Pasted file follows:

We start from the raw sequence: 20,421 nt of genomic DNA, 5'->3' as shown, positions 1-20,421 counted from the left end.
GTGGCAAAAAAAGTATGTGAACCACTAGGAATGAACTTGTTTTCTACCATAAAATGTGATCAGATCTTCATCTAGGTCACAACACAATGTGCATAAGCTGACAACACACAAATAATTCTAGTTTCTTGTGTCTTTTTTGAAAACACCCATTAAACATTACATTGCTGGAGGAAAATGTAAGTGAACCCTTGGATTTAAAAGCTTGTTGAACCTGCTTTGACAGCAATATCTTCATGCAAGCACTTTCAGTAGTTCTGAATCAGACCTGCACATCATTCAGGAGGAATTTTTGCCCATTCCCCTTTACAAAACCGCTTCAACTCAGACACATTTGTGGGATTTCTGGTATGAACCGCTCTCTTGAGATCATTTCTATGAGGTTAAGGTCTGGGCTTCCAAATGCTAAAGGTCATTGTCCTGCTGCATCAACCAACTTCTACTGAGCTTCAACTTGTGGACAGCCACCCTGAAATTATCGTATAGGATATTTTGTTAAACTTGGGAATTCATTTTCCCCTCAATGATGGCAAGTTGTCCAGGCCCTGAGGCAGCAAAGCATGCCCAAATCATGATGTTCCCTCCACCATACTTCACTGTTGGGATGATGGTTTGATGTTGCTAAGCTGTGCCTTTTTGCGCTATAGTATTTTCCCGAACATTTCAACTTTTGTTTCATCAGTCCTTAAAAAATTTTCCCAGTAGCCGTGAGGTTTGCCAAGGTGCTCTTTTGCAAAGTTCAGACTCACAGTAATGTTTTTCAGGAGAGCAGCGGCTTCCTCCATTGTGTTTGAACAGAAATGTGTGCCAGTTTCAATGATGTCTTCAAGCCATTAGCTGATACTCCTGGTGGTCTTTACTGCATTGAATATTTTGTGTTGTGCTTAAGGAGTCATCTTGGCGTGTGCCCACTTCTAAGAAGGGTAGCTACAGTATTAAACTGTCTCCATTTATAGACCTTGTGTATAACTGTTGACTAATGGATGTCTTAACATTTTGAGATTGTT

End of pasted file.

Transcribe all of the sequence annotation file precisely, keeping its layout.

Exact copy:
We start from the raw sequence: 20,421 nt of genomic DNA, 5'->3' as shown, positions 1-20,421 counted from the left end.
GTGGCAAAAAAAGTATGTGAACCACTAGGAATGAACTTGTTTTCTACCATAAAATGTGATCAGATCTTCATCTAGGTCACAACACAATGTGCATAAGCTGACAACACACAAATAATTCTAGTTTCTTGTGTCTTTTTTGAAAACACCCATTAAACATTACATTGCTGGAGGAAAATGTAAGTGAACCCTTGGATTTAAAAGCTTGTTGAACCTGCTTTGACAGCAATATCTTCATGCAAGCACTTTCAGTAGTTCTGAATCAGACCTGCACATCATTCAGGAGGAATTTTTGCCCATTCCCCTTTACAAAACCGCTTCAACTCAGACACATTTGTGGGATTTCTGGTATGAACCGCTCTCTTGAGATCATTTCTATGAGGTTAAGGTCTGGGCTTCCAAATGCTAAAGGTCATTGTCCTGCTGCATCAACCAACTTCTACTGAGCTTCAACTTGTGGACAGCCACCCTGAAATTATCGTATAGGATATTTTGTTAAACTTGGGAATTCATTTTCCCCTCAATGATGGCAAGTTGTCCAGGCCCTGAGGCAGCAAAGCATGCCCAAATCATGATGTTCCCTCCACCATACTTCACTGTTGGGATGATGGTTTGATGTTGCTAAGCTGTGCCTTTTTGCGCTATAGTATTTTCCCGAACATTTCAACTTTTGTTTCATCAGTCCTTAAAAAATTTTCCCAGTAGCCGTGAGGTTTGCCAAGGTGCTCTTTTGCAAAGTTCAGACTCACAGTAATGTTTTTCAGGAGAGCAGCGGCTTCCTCCATTGTGTTTGAACAGAAATGTGTGCCAGTTTCAATGATGTCTTCAAGCCATTAGCTGATACTCCTGGTGGTCTTTACTGCATTGAATATTTTGTGTTGTGCTTAAGGAGTCATCTTGGCGTGTGCCCACTTCTAAGAAGGGTAGCTACAGTATTAAACTGTCTCCATTTATAGACCTTGTGTATAACTGTTGACTAATGGATGTCTTAACATTTTGAGATTGTT